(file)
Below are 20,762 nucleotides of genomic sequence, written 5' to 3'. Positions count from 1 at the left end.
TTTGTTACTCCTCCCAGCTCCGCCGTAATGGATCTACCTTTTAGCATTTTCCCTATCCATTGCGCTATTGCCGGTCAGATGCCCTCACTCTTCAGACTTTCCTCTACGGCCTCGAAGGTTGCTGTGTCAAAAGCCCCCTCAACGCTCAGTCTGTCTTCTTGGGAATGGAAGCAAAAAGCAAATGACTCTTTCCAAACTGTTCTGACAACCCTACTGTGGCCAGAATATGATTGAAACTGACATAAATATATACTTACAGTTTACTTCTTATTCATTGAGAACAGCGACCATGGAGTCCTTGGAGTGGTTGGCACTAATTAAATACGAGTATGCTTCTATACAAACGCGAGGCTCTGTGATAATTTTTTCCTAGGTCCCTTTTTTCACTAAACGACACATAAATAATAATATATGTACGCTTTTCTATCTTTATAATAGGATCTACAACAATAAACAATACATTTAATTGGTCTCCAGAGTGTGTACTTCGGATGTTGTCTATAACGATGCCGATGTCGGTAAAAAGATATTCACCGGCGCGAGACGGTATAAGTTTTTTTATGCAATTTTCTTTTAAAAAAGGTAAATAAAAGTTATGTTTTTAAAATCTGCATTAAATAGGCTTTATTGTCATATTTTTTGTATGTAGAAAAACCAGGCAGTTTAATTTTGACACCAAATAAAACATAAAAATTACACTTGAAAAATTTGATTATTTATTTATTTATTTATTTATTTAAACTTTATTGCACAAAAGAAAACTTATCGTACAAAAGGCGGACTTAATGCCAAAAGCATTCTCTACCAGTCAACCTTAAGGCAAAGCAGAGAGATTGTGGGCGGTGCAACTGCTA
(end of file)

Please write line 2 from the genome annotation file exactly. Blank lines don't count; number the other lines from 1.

TTTGTTACTCCTCCCAGCTCCGCCGTAATGGATCTACCTTTTAGCATTTTCCCTATCCATTGCGCTATTGCCGGTCAGATGCCCTCACTCTTCAGACTTTCCTCTACGGCCTCGAAGGTTGCTGTGTCAAAAGCCCCCTCAACGCTCAGTCTGTCTTCTTGGGAATGGAAGCAAAAAGCAAATGACTCTTTCCAAACTGTTCTGACAACCCTACTGTGGCCAGAATATGATTGAAACTGACATAAATATATACTTACAGTTTACTTCTTATTCATTGAGAACAGCGACCATGGAGTCCTTGGAGTGGTTGGCACTAATTAAATACGAGTATGCTTCTATACAAACGCGAGGCTCTGTGATAATTTTTTCCTAGGTCCCTTTTTTCACTAAACGACACATAAATAATAATATATGTACGCTTTTCTATCTTTATAATAGGATCTACAACAATAAACAATACATTTAATTGGTCTCCAGAGTGTGTACTTCGGATGTTGTCTATAACGATGCCGATGTCGGTAAAAAGATATTCACCGGCGCGAGACGGTATAAGTTTTTTTATGCAATTTTCTTTTAAAAAAGGTAAATAAAAGTTATGTTTTTAAAATCTGCATTAAATAGGCTTTATTGTCATATTTTTTGTATGTAGAAAAACCAGGCAGTTTAATTTTGACACCAAATAAAACATAAAAATTACACTTGAAAAATTTGATTATTTATTTATTTATTTATTTATTTAAACTTTATTGCACAAAAGAAAACTTATCGTACAAAAGGCGGACTTAATGCCAAAAGCATTCTCTACCAGTCAACCTTAAGGCAAAGCAGAGAGATTGTGGGCGGTGCAACTGCTA